And even on winter days there's lovely nature all around like this old sycamore tree in its winter grandeur.
It rained all day on Saturday. I was inside with photos and time on my hands and I ended up photo-shopping the tree picture into this lacy sky-filled kaleidoscopic image.
It rained ALL day, so I made tiles out of that to produce this geometric image with pretty blue sky background with interlaced tree branch finger filigree. 
I also took a picture of an eddy of foam that was floating on this pine barrens creek. 
Then cut and copied and pasted and flipped it into this pretty lace doily.
It makes an interesting tiled image, too, right?
It was not very birdy out on Friday, but the turkey vultures were well represented and willing to pose for portraits. The reliable abundance of vultures adds to the unique atmosphere of the pine barrens. 

Sunday, January 19, 2020

Longer Days

Winter persists here with snow squalls, gray skies, and biting winds. But here's an encouraging sign that easier seasons are coming. Remember the winter solstice on December 21, 2019? On that day the sun set in Philadelphia at 4:38 pm. Today's sunset will be at 5:04. We've picked up 26 minutes of day length in 30 days. Click on the photo to enlarge the little group of house sparrows in the snow.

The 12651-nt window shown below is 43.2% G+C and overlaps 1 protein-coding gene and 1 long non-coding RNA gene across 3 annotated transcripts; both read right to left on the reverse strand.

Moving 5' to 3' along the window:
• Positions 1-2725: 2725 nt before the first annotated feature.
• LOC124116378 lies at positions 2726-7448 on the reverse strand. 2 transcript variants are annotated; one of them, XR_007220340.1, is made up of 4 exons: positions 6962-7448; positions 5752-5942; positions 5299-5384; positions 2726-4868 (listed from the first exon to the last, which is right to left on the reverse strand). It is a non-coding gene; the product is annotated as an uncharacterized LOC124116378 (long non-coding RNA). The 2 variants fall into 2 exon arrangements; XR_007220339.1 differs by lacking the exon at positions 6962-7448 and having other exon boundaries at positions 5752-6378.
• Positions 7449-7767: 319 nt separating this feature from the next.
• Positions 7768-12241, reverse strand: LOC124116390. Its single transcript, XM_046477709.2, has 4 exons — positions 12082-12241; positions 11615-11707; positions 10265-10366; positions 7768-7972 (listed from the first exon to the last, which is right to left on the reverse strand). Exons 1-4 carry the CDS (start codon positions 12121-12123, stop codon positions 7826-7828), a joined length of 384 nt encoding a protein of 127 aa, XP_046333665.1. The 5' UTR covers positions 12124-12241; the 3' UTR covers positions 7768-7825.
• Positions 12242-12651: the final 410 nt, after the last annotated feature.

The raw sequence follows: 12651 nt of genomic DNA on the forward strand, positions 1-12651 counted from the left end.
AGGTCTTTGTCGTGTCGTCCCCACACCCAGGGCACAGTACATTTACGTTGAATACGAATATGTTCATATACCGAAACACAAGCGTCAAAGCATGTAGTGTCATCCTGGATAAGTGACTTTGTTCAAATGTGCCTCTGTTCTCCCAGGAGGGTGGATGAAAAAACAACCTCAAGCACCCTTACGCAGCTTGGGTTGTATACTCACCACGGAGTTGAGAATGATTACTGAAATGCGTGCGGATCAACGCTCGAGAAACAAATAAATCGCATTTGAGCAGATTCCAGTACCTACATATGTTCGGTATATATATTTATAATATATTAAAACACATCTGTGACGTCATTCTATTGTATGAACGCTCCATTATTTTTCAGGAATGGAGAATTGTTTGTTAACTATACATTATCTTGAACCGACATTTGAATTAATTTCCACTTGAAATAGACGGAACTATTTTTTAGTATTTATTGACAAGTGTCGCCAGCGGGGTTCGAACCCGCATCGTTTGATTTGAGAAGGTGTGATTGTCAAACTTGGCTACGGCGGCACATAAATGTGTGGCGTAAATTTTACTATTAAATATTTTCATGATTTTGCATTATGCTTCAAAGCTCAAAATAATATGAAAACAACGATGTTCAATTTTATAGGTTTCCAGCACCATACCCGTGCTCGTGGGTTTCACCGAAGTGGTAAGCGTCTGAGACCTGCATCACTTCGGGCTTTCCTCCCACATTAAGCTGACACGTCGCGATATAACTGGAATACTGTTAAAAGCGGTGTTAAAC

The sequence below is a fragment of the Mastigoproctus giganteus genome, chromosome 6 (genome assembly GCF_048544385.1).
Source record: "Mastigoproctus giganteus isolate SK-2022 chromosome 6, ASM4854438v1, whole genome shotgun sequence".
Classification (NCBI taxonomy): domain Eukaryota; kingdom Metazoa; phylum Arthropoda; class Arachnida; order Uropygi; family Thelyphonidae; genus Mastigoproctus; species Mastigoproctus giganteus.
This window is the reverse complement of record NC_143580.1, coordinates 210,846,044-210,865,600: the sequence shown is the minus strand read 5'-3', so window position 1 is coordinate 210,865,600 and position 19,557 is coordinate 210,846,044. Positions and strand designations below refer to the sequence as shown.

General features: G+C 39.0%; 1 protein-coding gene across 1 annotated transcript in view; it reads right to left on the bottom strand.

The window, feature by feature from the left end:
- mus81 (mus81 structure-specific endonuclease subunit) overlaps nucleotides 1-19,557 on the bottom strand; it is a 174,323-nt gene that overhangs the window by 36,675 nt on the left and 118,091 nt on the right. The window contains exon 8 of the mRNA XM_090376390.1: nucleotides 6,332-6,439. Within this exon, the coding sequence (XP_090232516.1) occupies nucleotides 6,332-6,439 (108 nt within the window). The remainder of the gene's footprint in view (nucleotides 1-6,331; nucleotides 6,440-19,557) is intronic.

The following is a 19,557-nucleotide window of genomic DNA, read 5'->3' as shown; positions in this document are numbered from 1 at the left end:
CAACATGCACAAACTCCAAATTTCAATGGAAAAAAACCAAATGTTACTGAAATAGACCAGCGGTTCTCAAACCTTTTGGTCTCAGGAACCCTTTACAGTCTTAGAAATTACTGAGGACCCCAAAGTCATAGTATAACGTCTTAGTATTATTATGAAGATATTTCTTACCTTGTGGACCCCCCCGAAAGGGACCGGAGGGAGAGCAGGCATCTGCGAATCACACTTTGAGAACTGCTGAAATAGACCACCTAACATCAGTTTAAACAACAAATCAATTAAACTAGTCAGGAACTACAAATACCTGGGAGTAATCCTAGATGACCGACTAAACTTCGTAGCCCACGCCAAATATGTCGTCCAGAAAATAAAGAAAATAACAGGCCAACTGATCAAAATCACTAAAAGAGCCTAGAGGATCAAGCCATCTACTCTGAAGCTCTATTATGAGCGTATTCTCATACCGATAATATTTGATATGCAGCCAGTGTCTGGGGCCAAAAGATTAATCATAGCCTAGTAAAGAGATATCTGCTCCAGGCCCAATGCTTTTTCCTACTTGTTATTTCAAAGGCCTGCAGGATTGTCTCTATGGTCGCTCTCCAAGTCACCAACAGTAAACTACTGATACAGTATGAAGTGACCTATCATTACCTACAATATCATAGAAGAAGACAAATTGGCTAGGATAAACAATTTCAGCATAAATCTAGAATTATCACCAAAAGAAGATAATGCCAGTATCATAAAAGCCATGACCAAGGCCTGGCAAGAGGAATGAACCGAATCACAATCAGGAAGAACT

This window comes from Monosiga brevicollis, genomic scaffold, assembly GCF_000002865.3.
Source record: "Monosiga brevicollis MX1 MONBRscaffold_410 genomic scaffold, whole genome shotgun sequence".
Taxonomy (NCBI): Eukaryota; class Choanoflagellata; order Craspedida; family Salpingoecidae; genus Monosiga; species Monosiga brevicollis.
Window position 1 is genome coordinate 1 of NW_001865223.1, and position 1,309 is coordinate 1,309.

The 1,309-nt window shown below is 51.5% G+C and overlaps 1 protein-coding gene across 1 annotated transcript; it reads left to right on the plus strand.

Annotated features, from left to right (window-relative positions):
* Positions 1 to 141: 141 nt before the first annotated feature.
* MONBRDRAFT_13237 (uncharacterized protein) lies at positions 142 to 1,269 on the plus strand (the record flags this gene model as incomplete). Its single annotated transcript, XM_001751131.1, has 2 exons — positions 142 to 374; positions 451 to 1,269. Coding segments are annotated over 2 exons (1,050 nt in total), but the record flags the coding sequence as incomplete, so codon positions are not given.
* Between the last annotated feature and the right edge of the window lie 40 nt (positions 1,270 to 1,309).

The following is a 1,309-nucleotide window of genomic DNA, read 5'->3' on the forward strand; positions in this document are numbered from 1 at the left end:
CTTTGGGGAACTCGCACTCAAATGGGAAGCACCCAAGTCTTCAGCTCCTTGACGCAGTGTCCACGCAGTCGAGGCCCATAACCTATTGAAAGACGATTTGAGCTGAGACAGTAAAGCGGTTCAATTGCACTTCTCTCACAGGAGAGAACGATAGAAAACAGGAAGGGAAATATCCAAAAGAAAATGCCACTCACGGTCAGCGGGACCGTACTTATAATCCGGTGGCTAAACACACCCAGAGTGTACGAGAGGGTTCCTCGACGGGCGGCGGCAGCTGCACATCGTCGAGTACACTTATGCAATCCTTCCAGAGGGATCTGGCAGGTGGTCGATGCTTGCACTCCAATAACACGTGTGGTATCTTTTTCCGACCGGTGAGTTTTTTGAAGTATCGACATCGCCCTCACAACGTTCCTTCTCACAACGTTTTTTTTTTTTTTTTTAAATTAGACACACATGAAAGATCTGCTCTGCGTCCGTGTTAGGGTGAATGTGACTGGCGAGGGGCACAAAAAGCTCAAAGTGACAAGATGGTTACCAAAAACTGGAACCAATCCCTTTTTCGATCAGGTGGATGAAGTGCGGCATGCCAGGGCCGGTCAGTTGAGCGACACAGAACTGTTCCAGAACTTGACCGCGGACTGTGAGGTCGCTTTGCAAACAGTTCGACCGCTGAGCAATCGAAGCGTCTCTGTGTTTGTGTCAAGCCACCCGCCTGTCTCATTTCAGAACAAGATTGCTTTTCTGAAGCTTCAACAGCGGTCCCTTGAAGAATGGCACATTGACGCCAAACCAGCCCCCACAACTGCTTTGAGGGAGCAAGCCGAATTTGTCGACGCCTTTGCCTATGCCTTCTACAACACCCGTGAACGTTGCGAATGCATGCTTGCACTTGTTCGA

I'll take another sunset reading 30 days from now. Before you know it we will be nestling into warm sand at the beach like this gull.

Sunday, January 12, 2020

Wishing For Butterflies

Maybe it's the unreasonably warm January day. It was 67F in Philadelphia today. Maybe it's the accumulation of gray days so far this winter. Something is making me wish I could take my camera and go out stalking butterflies. Of course there are none. They're dormant or gone, so I'm settling for looking at pictures. This is the cabbage white, Pieris rapae.     Click to enlarge.
An American snout, Libytheana carinenta.
An American lady, Vanessa virginiensis.
A variegated fritillary, Euptoieta claudia.
A monarch, Danaus plexippus.

Carl Sagan once said: "We are like butterflies who flitter for a day and think it is forever."

I miss the moths, too.
The rosy maple moth,  Dryocampa rubicunda,
The yellow-collared scape moth, Cisseps fulvicollis.

.... and the caterpillars. 

Stinging rose moth caterpillar, Parasa indetermina.
Io moth caterpillar, Automeris io.
And the gregarious milkweed tussock moth caterpillars,
Euchaetes egle. Just another few months and they'll all be back.

Sunday, January 5, 2020

Creature of the Year Award

Competition was stiff for the 2019 Urban Wildlife Guide Creature of the Year Award. Congratulations to this adorable Eastern Screech Owl, wildlife ambassador at Cedar Run Wildlife Refuge in Medford, New Jersey, and Creature of the Year! Click on the photo to enlarge. Click here to visit Cedar Run's webpage. Click here to visit my blog about the Eastern Screech Owl.
In the event that the owl is unable to fulfill the duties of Creature of the Year, the first runner up, this lovely yellow stinging rose caterpillar, will step in. Congratulations! Click here for my 2019 blog about the stinging rose caterpillar.
 Happy New Year and good wishes to all for a wonderful 2020.